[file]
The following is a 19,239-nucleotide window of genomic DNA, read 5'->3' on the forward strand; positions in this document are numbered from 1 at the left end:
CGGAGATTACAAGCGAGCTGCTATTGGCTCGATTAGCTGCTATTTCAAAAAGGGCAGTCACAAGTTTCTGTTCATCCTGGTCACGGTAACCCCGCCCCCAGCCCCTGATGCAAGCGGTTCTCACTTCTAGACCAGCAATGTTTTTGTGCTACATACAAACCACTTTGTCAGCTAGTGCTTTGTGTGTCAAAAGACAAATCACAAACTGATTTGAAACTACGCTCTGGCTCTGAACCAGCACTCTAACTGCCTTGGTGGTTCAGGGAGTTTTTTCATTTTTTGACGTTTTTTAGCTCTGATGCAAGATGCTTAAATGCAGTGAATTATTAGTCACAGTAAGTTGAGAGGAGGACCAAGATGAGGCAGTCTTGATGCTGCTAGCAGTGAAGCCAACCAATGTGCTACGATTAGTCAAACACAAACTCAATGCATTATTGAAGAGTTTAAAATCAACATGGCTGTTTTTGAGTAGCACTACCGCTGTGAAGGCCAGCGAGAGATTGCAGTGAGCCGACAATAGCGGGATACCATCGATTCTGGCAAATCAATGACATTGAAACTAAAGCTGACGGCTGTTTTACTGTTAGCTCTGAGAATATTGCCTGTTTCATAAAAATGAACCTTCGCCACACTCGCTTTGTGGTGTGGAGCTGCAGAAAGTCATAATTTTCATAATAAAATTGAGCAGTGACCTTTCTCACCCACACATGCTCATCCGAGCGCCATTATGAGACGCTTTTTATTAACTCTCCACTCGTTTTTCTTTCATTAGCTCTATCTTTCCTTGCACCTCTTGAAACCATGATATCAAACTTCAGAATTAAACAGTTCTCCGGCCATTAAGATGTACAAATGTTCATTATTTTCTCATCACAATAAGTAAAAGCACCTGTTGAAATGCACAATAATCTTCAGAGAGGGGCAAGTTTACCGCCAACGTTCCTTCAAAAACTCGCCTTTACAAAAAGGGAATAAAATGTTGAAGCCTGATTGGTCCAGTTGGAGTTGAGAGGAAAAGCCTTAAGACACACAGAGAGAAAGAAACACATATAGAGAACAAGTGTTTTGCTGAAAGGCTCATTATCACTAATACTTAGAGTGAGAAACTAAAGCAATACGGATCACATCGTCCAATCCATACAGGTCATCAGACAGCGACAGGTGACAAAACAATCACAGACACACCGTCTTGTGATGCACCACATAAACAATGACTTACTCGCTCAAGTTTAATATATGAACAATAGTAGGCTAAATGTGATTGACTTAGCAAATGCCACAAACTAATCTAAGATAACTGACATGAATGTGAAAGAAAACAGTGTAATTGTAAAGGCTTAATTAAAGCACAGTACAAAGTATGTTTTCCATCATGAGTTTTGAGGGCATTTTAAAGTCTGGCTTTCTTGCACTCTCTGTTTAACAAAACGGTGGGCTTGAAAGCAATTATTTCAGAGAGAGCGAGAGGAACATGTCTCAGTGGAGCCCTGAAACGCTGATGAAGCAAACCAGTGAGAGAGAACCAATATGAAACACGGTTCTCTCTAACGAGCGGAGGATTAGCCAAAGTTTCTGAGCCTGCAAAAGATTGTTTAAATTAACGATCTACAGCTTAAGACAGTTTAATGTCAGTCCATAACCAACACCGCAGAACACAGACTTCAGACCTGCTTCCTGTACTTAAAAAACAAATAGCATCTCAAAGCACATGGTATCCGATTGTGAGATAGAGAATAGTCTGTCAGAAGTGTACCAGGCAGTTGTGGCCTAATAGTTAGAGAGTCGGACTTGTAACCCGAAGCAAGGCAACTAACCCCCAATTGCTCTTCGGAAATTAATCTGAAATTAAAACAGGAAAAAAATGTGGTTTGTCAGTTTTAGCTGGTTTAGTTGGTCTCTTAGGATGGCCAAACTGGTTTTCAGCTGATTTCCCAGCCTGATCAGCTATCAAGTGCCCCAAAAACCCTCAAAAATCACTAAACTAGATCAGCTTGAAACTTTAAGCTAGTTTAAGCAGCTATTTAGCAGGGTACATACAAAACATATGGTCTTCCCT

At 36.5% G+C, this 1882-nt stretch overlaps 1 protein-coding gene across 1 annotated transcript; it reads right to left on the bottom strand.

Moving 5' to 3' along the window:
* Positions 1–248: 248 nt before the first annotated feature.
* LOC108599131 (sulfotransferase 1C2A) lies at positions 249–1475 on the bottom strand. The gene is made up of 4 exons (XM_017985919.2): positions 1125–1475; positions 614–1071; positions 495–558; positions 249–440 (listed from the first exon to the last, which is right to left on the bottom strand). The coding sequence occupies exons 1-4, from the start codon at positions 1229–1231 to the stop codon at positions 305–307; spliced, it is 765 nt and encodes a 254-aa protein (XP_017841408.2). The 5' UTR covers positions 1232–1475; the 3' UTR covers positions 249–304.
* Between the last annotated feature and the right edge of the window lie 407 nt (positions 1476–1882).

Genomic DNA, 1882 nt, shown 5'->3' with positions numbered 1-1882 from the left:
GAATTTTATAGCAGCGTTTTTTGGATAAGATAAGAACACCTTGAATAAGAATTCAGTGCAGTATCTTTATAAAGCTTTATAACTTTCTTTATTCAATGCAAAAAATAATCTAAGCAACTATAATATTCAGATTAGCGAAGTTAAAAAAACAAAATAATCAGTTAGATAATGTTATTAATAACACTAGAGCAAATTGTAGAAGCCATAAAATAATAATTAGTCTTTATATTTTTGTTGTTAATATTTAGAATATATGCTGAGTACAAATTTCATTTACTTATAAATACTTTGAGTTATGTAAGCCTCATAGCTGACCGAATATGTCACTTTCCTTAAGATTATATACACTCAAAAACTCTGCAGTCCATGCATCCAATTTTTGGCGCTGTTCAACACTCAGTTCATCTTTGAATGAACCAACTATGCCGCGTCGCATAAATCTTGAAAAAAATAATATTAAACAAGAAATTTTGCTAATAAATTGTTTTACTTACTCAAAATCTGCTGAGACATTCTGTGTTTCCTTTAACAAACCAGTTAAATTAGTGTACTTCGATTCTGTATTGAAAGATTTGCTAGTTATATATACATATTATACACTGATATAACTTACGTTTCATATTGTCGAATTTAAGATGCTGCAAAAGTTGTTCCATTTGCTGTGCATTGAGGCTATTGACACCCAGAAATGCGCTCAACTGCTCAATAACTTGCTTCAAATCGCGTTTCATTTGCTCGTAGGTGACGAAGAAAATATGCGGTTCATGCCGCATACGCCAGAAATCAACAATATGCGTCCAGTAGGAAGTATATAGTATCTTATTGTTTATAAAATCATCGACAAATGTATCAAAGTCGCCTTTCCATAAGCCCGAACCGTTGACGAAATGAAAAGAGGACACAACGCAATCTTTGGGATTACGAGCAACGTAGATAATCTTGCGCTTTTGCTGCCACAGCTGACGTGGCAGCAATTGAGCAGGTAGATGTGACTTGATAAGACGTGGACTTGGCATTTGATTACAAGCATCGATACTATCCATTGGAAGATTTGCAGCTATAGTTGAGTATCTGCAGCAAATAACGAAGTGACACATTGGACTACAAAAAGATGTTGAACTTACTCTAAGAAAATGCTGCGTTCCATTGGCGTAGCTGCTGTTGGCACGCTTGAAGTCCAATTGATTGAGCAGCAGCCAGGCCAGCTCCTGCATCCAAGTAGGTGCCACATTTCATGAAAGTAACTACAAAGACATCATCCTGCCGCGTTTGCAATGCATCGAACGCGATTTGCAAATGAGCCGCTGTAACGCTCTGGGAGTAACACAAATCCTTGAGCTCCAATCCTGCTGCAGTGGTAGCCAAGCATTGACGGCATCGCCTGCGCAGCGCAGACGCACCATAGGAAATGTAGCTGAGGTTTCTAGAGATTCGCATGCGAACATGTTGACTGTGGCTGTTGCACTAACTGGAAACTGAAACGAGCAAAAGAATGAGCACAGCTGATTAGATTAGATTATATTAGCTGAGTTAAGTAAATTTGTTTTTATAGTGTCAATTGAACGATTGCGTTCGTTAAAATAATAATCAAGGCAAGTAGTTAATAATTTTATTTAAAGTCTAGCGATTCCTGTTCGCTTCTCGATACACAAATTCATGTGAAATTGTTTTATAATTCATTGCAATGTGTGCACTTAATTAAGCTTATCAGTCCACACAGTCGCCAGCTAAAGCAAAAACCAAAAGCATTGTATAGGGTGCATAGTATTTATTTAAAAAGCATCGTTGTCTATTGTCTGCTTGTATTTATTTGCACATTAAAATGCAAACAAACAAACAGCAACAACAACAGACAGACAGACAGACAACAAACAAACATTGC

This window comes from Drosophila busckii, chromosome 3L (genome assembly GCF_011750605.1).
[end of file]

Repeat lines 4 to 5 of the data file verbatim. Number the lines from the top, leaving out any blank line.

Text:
Moving 5' to 3' along the window:
* Positions 1–248: 248 nt before the first annotated feature.